Diabetes' Civil War: Type 1's frustrated at attention paid to Type 2's

That was the headline in an LA Times article yesterday: http://www.latimes.com/ct-met-diabetes-rift-20101122,0,2929350.story

Where do you guys stand on this topic? 

"Civil War" is over the top, but as someone who's been frustrated in having type 2 lumped into the same category with what we're dealing with I found some solace in this article.  It's nice to see it even brought up.

Wow - I hate to characterize it as a civil war, but I DEFINITELY feel the kind of frustration described in the article. If one more person tells me how to cure my daughter's type 1 diabetes, I might just have to walk away to avoid slapping them...

I really don't care.  I'm sure we who don't have type II have many misconceptions about it as people who don't have type I have misconceptions about what he have and deal with.  It's just the way it and it aint' gonna change anytime soon. But, I typically don't get comments because I don't tell anyone I have it unless they really need to know.  And I'm at a point in my life where it's easy to not share.  I'm well established in my career and work from home 90% of the time.  My friends and family know.

This was my favorite part of the article though:

What not to say

Six things it's better not to say to a person with diabetes:

•"Can you eat that?"

•"Do you have BAD diabetes?"

•"If you'd just exercise…" or "If you'd just eat better…" (Type I diabetes is an autoimmune disorder, unrelated to diet and exercise.)

•"You don't look like a diabetic!"

•"My grandfather had that and he lost his leg."

•"I could never do that." (Inject insulin.)

 

Has anyone NOT heard any of these?

I've said this before, but this is how I feel about the topic (I wrote an entire blog about it): http://cslifewithd.blogspot.com/2010/10/whats-in-name.html

I really don't think feeling angry at other diabetics is going to solve anything. Nor do I think changing the name is going to help anyone understand diabetes anymore. You can call it "Autoimmune Diabetes" and you're still going to get comments like, "Isn't that the one kids get?" It's not stupidity; it's simply a lack of education. Diabetes just doesn't fit the stereotypes anymore - adults develop type 1 and thin, young, healthy people develop type 2. 

We all have pre-conceived notions and misconceptions about things we don't understand. Rather than being annoyed, educate them, as you would yourself. 

Personally I am all about the name change. Now, don't get me wrong, I doubt a change in name will change any of the general public's conceptions of diabetes. People are always going to bother me asking the same list of dumb questions. Nevertheless, something I have thought of, and something touched on in the article was the idea that a name change would help with donations and work towards a cure. I have a feeling that many people are hesitant to donate to diabetes research because of the stereotypes of type 2's being overweight. Whether those stereotypes are right or wrong is another topic, but I think more people would be willing to donate to ABCD, which affects a smaller population but it is in all cases unpreventable, than to donate to diabetes research, which in the public's eyes is preventable and controllable. It would be like the little brother  coming out of the big brothers shadow. Just a thought.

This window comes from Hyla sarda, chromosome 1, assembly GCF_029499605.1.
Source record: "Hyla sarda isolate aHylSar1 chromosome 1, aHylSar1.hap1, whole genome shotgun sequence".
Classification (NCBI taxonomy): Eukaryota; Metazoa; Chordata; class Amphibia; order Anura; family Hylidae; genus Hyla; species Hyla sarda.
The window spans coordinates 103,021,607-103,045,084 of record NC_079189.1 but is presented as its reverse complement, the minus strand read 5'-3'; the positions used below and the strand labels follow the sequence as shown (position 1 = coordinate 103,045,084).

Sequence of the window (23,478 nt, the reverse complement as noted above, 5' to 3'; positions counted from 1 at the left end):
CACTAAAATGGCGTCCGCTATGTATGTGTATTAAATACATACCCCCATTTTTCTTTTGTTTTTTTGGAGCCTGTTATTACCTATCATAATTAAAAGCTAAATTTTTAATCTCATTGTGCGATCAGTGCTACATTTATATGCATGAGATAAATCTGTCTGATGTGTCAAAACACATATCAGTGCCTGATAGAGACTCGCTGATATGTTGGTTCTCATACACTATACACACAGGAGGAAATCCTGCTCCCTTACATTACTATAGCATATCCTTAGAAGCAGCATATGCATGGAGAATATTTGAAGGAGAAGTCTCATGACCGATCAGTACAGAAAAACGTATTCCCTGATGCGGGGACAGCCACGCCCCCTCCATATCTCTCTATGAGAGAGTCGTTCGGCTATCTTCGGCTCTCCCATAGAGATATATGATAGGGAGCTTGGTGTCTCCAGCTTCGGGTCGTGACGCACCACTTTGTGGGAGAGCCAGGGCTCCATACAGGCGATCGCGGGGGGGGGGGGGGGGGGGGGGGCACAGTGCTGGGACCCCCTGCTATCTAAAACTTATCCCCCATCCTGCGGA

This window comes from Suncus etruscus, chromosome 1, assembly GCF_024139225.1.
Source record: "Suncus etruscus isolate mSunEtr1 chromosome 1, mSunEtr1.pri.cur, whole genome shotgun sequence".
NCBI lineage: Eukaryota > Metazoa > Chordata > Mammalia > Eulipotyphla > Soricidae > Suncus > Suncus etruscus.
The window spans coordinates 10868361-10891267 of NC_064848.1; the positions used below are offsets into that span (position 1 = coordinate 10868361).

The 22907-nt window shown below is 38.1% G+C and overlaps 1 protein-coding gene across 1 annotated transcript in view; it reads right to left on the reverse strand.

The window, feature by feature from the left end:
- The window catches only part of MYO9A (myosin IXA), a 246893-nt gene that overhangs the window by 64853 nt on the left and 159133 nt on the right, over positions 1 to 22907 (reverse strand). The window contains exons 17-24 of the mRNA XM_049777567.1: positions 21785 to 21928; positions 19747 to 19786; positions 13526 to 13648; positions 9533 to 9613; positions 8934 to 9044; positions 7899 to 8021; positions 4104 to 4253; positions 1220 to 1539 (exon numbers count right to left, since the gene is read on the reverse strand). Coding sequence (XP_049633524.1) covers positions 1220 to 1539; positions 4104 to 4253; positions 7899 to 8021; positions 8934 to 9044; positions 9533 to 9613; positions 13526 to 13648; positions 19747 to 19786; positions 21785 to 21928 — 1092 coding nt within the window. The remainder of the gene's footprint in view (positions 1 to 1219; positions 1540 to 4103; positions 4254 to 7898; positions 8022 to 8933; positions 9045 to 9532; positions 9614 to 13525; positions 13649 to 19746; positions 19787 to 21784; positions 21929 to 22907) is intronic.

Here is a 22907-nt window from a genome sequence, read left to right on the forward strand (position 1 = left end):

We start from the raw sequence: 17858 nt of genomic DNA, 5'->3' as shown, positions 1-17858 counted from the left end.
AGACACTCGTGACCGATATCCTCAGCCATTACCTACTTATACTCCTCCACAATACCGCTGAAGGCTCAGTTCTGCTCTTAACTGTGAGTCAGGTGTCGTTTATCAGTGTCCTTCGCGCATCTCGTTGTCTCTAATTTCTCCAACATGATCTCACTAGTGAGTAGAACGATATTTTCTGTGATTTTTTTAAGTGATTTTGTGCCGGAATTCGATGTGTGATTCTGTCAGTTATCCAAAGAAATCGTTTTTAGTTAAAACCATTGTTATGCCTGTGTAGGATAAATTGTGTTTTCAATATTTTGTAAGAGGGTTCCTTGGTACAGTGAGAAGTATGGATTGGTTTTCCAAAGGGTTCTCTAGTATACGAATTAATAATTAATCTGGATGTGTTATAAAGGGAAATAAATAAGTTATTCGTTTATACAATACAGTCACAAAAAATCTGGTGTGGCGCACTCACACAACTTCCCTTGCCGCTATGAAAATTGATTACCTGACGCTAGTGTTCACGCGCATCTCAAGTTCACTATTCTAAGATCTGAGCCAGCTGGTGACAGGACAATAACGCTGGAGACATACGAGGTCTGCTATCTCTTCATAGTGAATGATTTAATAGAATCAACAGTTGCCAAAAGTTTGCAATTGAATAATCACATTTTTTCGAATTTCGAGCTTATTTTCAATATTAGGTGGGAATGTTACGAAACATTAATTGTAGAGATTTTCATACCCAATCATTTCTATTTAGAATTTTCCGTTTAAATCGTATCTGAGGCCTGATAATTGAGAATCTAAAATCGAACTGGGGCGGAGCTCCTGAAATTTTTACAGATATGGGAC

Dan

P.S. ABCD is a name change I heard suggested once for type one. It stands for Auto-immune Beta Cell Disorder 

I really like the ABCD idea it'll definately be nicer to have people just ask what that is other than just jump to their own conclusions because they heard diabetes.

Calling it a "civil war" is insane! i don't blame type 2's for the misinformation in the world...i blame the people saying them! after reading the first little bit of that article i chose not to read the rest...why? because i didn't feel it would do me any good to find out more about this "civil war" we T1's apparently have with T2's...because that is just plain nonsense.

I have both type 1 and type 2 in my family. My grandfather and his parents were type 2, and my sister-in-law who lives with me is type 2. Her best friend and boss is type 1. So I've always known a lot about type 2, and have gotten a serious education on type 1 since Sarah's diagnosis.

I don't think it should be a battle. The issue is that they should be kept more separate maybe, and maybe this would be accomplished by a name change. People just don't have a clue what type 1 is, but everyone knows about type 2. Most people I've met will start with misconceptions. I will start by laying out that these are two completely different conditions, then explain the differences.

The biggest issue I have is in the communication. I know it's important to educate the public about the severity of diabetes (1 and 2), but at every single function someone spouts off a huge number of people who die from diabetes every year. Invariably I have my daughter with me, so it bugs me that they focus so much on worst case scenario. And they never qualify it with anything about how high the death/complications rate is for untreated or poorly treated diabetes. It just sounds like a death sentence - which is not fun for an 11 year old to hear! Of course I always talk with her to make sure she understands that she can live a full, long, happy life as long as she continues to care for herself.

[quote user="Michelle"]

The biggest issue I have is in the communication. I know it's important to educate the public about the severity of diabetes (1 and 2), but at every single function someone spouts off a huge number of people who die from diabetes every year. Invariably I have my daughter with me, so it bugs me that they focus so much on worst case scenario. And they never qualify it with anything about how high the death/complications rate is for untreated or poorly treated diabetes. It just sounds like a death sentence - which is not fun for an 11 year old to hear! Of course I always talk with her to make sure she understands that she can live a full, long, happy life as long as she continues to care for herself.